“They’re breaking it down for us now,” he said.

Other Democrats who could face tough reelections in 2014, such as Sen. Mark WarnerMark WarnerSenate Intel panel to probe Trump team's ties to Russia The Hill's 12:30 Report Blackout forces brief delay in Pompeo confirmation hearing MORE (Va.) and Sen. Jeanne Shaheen Jeanne ShaheenMattis's views on women in combat takes center stage Tillerson won't rule out Muslim registry Schumer: If Trump agrees Russia behind hacking, let's boost sanctions MORE (N.H.), said they would have voted no.

A vote against extending tax rates for income below $1 million could have posed problems for the handful of Democratic senators running for reelection in red states.

“That’s surely one reason why Harry Reid will keep the issue off the floor,” said Steven Smith, a political science professor at Washington University in St. Louis who specializes in congressional studies. “The easiest thing for him to do is say this is going nowhere in the Senate so there’s no point to bring it up. He’ll do what he can to spare some of his colleagues a vote that might be used against them in the future.”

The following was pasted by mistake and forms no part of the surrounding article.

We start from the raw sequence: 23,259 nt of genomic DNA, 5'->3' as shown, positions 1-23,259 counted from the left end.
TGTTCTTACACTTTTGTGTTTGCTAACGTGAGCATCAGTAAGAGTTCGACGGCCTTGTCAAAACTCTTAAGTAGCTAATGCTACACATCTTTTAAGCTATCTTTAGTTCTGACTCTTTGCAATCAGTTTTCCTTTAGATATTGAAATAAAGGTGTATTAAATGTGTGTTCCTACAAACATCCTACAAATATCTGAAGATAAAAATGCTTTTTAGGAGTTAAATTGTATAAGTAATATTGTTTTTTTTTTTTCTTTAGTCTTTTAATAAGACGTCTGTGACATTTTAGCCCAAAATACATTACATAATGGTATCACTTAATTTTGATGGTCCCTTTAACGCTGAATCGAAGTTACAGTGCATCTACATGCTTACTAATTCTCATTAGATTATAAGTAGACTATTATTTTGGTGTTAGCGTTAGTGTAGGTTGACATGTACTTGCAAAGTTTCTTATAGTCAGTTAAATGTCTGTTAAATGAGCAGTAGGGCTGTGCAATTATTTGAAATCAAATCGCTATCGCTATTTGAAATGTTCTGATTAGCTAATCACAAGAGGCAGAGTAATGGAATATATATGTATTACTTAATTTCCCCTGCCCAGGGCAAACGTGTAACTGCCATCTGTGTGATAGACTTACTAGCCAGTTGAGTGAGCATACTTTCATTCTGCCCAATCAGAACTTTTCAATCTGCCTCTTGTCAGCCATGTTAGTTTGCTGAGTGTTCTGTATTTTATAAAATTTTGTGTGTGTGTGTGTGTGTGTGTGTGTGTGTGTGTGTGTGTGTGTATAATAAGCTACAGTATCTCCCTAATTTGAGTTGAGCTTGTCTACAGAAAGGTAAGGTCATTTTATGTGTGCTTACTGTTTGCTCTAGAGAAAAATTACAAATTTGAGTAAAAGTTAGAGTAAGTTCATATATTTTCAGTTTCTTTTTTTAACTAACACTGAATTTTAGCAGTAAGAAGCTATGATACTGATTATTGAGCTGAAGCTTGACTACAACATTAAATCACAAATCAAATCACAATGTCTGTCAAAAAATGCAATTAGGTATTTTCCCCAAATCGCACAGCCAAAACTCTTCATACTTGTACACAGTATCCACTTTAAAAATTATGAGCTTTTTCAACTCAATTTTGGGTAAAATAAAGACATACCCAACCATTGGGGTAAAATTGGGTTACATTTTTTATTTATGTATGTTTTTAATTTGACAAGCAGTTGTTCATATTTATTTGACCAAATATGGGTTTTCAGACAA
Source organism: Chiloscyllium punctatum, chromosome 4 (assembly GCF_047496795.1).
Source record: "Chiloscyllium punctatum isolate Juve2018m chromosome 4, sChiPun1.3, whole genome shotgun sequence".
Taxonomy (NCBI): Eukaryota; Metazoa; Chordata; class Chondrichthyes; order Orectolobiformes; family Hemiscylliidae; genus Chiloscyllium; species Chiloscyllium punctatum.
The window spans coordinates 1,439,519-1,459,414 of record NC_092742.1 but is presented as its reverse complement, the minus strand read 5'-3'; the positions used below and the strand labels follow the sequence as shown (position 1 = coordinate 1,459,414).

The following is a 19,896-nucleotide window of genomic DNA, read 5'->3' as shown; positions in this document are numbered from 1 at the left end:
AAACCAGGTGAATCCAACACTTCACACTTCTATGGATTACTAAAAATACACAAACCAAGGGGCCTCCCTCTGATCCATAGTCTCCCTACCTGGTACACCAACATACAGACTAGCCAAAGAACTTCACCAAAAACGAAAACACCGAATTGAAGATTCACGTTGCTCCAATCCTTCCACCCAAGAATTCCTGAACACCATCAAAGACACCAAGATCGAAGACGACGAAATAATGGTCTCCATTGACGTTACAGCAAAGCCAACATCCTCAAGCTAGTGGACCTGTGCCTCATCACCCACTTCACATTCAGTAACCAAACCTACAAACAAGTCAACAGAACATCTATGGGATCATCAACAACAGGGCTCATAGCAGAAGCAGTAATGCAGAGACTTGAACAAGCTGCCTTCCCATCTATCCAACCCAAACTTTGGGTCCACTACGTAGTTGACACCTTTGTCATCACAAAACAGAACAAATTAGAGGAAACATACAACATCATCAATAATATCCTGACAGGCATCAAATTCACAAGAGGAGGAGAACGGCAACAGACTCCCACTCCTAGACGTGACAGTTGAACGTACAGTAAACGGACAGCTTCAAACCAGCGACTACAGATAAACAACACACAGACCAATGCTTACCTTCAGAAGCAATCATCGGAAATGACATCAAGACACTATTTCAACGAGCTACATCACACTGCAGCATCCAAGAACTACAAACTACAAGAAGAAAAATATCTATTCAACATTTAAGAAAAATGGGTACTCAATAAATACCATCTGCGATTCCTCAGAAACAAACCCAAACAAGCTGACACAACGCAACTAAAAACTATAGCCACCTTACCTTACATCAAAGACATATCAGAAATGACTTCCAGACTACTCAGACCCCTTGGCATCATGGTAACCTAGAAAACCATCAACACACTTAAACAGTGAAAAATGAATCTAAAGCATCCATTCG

Reid and other Democratic leaders argued Thursday it would be senseless to bring "Plan B" to the floor because it had no chance of passing and they needed to spend limited time before year’s end on passing the defense and the Foreign Intelligence Surveillance Act reauthorizations.

Republicans, including Boehner, said Reid could have amended "Plan B" with a new Democratic proposal to address the tax rates set to expire on Dec. 31.

Don Stewart, spokesman for Senate Republican Leader Mitch McConnellMitch McConnellJuan Williams: Race, Obama and Trump Schumer puts GOP on notice over ObamaCare repeal Right renews push for term limits as Trump takes power MORE (Ky.), said Reid was trying to buy time.